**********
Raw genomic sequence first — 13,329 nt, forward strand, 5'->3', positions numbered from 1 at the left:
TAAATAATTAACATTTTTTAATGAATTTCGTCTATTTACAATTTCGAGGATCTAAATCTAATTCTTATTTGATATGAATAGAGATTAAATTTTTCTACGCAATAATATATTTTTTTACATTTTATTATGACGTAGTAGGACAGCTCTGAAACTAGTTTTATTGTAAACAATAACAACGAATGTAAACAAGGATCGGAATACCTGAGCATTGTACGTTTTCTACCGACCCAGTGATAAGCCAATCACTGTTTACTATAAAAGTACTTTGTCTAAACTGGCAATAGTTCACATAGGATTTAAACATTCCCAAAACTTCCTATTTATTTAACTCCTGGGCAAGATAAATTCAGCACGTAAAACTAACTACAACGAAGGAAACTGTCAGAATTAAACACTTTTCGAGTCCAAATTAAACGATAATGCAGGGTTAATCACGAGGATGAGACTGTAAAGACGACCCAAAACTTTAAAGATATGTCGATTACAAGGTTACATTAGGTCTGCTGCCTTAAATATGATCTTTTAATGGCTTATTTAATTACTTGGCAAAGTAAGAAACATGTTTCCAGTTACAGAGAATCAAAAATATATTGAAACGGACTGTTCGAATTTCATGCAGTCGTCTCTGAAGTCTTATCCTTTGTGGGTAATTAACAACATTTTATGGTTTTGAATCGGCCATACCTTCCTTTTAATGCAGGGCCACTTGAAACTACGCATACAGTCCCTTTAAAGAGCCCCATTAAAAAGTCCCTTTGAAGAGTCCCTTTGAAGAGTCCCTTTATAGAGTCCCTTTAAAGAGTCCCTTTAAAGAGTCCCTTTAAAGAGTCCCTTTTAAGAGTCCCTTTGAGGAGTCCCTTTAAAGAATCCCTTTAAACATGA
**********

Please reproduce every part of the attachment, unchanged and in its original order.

Raw genomic sequence first — 13,329 nt, forward strand, 5'->3', positions numbered from 1 at the left:
TAAATAATTAACATTTTTTAATGAATTTCGTCTATTTACAATTTCGAGGATCTAAATCTAATTCTTATTTGATATGAATAGAGATTAAATTTTTCTACGCAATAATATATTTTTTTACATTTTATTATGACGTAGTAGGACAGCTCTGAAACTAGTTTTATTGTAAACAATAACAACGAATGTAAACAAGGATCGGAATACCTGAGCATTGTACGTTTTCTACCGACCCAGTGATAAGCCAATCACTGTTTACTATAAAAGTACTTTGTCTAAACTGGCAATAGTTCACATAGGATTTAAACATTCCCAAAACTTCCTATTTATTTAACTCCTGGGCAAGATAAATTCAGCACGTAAAACTAACTACAACGAAGGAAACTGTCAGAATTAAACACTTTTCGAGTCCAAATTAAACGATAATGCAGGGTTAATCACGAGGATGAGACTGTAAAGACGACCCAAAACTTTAAAGATATGTCGATTACAAGGTTACATTAGGTCTGCTGCCTTAAATATGATCTTTTAATGGCTTATTTAATTACTTGGCAAAGTAAGAAACATGTTTCCAGTTACAGAGAATCAAAAATATATTGAAACGGACTGTTCGAATTTCATGCAGTCGTCTCTGAAGTCTTATCCTTTGTGGGTAATTAACAACATTTTATGGTTTTGAATCGGCCATACCTTCCTTTTAATGCAGGGCCACTTGAAACTACGCATACAGTCCCTTTAAAGAGCCCCATTAAAAAGTCCCTTTGAAGAGTCCCTTTGAAGAGTCCCTTTATAGAGTCCCTTTAAAGAGTCCCTTTAAAGAGTCCCTTTAAAGAGTCCCTTTTAAGAGTCCCTTTGAGGAGTCCCTTTAAAGAATCCCTTTAAACATGA